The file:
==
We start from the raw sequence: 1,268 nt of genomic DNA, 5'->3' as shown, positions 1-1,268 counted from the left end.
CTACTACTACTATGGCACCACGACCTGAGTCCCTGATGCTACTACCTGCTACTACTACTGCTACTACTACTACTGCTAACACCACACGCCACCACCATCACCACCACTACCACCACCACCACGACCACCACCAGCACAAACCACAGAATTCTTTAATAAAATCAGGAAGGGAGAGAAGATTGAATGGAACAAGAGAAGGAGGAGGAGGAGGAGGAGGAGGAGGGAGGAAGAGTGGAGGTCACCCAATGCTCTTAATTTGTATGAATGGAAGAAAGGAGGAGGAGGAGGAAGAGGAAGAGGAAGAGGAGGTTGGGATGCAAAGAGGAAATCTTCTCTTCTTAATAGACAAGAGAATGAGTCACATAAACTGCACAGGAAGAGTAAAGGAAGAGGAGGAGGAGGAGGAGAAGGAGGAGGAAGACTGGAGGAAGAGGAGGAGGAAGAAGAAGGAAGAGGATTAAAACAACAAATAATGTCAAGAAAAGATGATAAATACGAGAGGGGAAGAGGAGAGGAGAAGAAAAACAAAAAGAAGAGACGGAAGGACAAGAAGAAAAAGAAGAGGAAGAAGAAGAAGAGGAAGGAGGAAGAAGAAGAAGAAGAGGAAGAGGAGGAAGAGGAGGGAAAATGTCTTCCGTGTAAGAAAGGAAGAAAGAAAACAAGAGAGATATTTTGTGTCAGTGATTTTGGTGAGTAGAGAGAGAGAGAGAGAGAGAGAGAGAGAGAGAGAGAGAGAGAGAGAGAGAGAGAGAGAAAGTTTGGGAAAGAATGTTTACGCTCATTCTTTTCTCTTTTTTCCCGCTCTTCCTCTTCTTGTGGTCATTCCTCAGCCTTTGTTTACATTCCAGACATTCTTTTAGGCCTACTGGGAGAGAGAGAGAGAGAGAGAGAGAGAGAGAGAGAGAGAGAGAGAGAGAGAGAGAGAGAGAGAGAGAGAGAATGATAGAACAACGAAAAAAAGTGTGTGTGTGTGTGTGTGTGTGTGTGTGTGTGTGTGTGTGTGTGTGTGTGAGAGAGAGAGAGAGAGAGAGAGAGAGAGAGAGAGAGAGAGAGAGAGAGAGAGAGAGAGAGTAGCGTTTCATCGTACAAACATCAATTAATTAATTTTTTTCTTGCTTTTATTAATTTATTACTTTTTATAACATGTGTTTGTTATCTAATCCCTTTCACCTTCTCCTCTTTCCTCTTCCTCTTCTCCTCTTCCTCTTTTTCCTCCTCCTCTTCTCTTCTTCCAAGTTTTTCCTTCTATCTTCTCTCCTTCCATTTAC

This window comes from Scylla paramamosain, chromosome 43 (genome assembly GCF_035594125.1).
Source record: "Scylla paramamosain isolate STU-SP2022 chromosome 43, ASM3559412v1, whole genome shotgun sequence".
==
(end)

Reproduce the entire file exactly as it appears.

We start from the raw sequence: 1,268 nt of genomic DNA, 5'->3' as shown, positions 1-1,268 counted from the left end.
CTACTACTACTATGGCACCACGACCTGAGTCCCTGATGCTACTACCTGCTACTACTACTGCTACTACTACTACTGCTAACACCACACGCCACCACCATCACCACCACTACCACCACCACCACGACCACCACCAGCACAAACCACAGAATTCTTTAATAAAATCAGGAAGGGAGAGAAGATTGAATGGAACAAGAGAAGGAGGAGGAGGAGGAGGAGGAGGAGGGAGGAAGAGTGGAGGTCACCCAATGCTCTTAATTTGTATGAATGGAAGAAAGGAGGAGGAGGAGGAAGAGGAAGAGGAAGAGGAGGTTGGGATGCAAAGAGGAAATCTTCTCTTCTTAATAGACAAGAGAATGAGTCACATAAACTGCACAGGAAGAGTAAAGGAAGAGGAGGAGGAGGAGGAGAAGGAGGAGGAAGACTGGAGGAAGAGGAGGAGGAAGAAGAAGGAAGAGGATTAAAACAACAAATAATGTCAAGAAAAGATGATAAATACGAGAGGGGAAGAGGAGAGGAGAAGAAAAACAAAAAGAAGAGACGGAAGGACAAGAAGAAAAAGAAGAGGAAGAAGAAGAAGAGGAAGGAGGAAGAAGAAGAAGAAGAGGAAGAGGAGGAAGAGGAGGGAAAATGTCTTCCGTGTAAGAAAGGAAGAAAGAAAACAAGAGAGATATTTTGTGTCAGTGATTTTGGTGAGTAGAGAGAGAGAGAGAGAGAGAGAGAGAGAGAGAGAGAGAGAGAGAGAGAGAGAGAGAGAAAGTTTGGGAAAGAATGTTTACGCTCATTCTTTTCTCTTTTTTCCCGCTCTTCCTCTTCTTGTGGTCATTCCTCAGCCTTTGTTTACATTCCAGACATTCTTTTAGGCCTACTGGGAGAGAGAGAGAGAGAGAGAGAGAGAGAGAGAGAGAGAGAGAGAGAGAGAGAGAGAGAGAGAGAGAGAGAATGATAGAACAACGAAAAAAAGTGTGTGTGTGTGTGTGTGTGTGTGTGTGTGTGTGTGTGTGTGTGTGTGTGAGAGAGAGAGAGAGAGAGAGAGAGAGAGAGAGAGAGAGAGAGAGAGAGAGAGAGAGAGAGTAGCGTTTCATCGTACAAACATCAATTAATTAATTTTTTTCTTGCTTTTATTAATTTATTACTTTTTATAACATGTGTTTGTTATCTAATCCCTTTCACCTTCTCCTCTTTCCTCTTCCTCTTCTCCTCTTCCTCTTTTTCCTCCTCCTCTTCTCTTCTTCCAAGTTTTTCCTTCTATCTTCTCTCCTTCCATTTAC

This window comes from Scylla paramamosain, chromosome 43 (genome assembly GCF_035594125.1).
Source record: "Scylla paramamosain isolate STU-SP2022 chromosome 43, ASM3559412v1, whole genome shotgun sequence".